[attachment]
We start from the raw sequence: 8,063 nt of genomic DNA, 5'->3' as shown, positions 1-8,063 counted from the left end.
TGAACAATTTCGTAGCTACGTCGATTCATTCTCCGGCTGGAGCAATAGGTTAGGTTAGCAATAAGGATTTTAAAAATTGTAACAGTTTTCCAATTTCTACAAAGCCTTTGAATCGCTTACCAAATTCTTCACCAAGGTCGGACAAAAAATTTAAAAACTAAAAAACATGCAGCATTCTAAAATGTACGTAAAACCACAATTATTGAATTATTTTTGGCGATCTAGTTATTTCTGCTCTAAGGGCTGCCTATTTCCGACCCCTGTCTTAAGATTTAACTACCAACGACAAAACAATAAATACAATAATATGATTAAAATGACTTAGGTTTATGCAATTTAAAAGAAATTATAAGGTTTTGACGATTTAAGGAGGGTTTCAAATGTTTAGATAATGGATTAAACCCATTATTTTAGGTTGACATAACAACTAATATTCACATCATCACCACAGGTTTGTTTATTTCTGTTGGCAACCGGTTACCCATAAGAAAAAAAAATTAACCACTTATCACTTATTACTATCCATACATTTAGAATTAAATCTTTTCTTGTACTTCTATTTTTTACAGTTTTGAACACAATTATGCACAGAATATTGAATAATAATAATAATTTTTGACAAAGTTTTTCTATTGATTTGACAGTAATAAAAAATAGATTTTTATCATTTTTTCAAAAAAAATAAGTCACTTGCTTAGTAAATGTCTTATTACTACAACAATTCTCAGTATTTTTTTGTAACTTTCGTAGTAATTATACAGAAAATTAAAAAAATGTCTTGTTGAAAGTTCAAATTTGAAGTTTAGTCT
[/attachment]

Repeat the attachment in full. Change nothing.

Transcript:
We start from the raw sequence: 8,063 nt of genomic DNA, 5'->3' as shown, positions 1-8,063 counted from the left end.
TGAACAATTTCGTAGCTACGTCGATTCATTCTCCGGCTGGAGCAATAGGTTAGGTTAGCAATAAGGATTTTAAAAATTGTAACAGTTTTCCAATTTCTACAAAGCCTTTGAATCGCTTACCAAATTCTTCACCAAGGTCGGACAAAAAATTTAAAAACTAAAAAACATGCAGCATTCTAAAATGTACGTAAAACCACAATTATTGAATTATTTTTGGCGATCTAGTTATTTCTGCTCTAAGGGCTGCCTATTTCCGACCCCTGTCTTAAGATTTAACTACCAACGACAAAACAATAAATACAATAATATGATTAAAATGACTTAGGTTTATGCAATTTAAAAGAAATTATAAGGTTTTGACGATTTAAGGAGGGTTTCAAATGTTTAGATAATGGATTAAACCCATTATTTTAGGTTGACATAACAACTAATATTCACATCATCACCACAGGTTTGTTTATTTCTGTTGGCAACCGGTTACCCATAAGAAAAAAAAATTAACCACTTATCACTTATTACTATCCATACATTTAGAATTAAATCTTTTCTTGTACTTCTATTTTTTACAGTTTTGAACACAATTATGCACAGAATATTGAATAATAATAATAATTTTTGACAAAGTTTTTCTATTGATTTGACAGTAATAAAAAATAGATTTTTATCATTTTTTCAAAAAAAATAAGTCACTTGCTTAGTAAATGTCTTATTACTACAACAATTCTCAGTATTTTTTTGTAACTTTCGTAGTAATTATACAGAAAATTAAAAAAATGTCTTGTTGAAAGTTCAAATTTGAAGTTTAGTCT